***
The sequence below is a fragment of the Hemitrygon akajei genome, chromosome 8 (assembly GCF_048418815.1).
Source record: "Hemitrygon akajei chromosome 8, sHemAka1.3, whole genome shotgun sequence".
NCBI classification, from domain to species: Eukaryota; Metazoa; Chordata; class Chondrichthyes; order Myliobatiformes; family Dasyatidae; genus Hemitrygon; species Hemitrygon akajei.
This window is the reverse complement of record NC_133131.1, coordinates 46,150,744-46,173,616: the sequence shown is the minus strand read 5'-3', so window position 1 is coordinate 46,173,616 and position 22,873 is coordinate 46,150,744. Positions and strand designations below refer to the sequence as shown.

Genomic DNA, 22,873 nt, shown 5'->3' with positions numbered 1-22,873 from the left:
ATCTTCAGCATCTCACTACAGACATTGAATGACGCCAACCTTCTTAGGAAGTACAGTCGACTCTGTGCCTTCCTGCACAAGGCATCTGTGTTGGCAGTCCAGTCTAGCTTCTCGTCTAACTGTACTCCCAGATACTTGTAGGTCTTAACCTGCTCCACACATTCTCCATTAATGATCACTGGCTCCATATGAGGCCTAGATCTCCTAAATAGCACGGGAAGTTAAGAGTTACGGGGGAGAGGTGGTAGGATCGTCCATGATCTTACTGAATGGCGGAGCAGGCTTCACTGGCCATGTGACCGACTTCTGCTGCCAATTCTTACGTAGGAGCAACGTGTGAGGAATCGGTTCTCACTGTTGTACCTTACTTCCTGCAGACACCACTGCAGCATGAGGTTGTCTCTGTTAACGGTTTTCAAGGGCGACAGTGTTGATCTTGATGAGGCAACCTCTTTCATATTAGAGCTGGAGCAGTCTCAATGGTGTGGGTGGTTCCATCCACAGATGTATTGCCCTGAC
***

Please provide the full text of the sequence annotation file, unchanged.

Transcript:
The sequence below is a fragment of the Hemitrygon akajei genome, chromosome 8 (assembly GCF_048418815.1).
Source record: "Hemitrygon akajei chromosome 8, sHemAka1.3, whole genome shotgun sequence".
NCBI classification, from domain to species: Eukaryota; Metazoa; Chordata; class Chondrichthyes; order Myliobatiformes; family Dasyatidae; genus Hemitrygon; species Hemitrygon akajei.
This window is the reverse complement of record NC_133131.1, coordinates 46,150,744-46,173,616: the sequence shown is the minus strand read 5'-3', so window position 1 is coordinate 46,173,616 and position 22,873 is coordinate 46,150,744. Positions and strand designations below refer to the sequence as shown.

Genomic DNA, 22,873 nt, shown 5'->3' with positions numbered 1-22,873 from the left:
ATCTTCAGCATCTCACTACAGACATTGAATGACGCCAACCTTCTTAGGAAGTACAGTCGACTCTGTGCCTTCCTGCACAAGGCATCTGTGTTGGCAGTCCAGTCTAGCTTCTCGTCTAACTGTACTCCCAGATACTTGTAGGTCTTAACCTGCTCCACACATTCTCCATTAATGATCACTGGCTCCATATGAGGCCTAGATCTCCTAAATAGCACGGGAAGTTAAGAGTTACGGGGGAGAGGTGGTAGGATCGTCCATGATCTTACTGAATGGCGGAGCAGGCTTCACTGGCCATGTGACCGACTTCTGCTGCCAATTCTTACGTAGGAGCAACGTGTGAGGAATCGGTTCTCACTGTTGTACCTTACTTCCTGCAGACACCACTGCAGCATGAGGTTGTCTCTGTTAACGGTTTTCAAGGGCGACAGTGTTGATCTTGATGAGGCAACCTCTTTCATATTAGAGCTGGAGCAGTCTCAATGGTGTGGGTGGTTCCATCCACAGATGTATTGCCCTGAC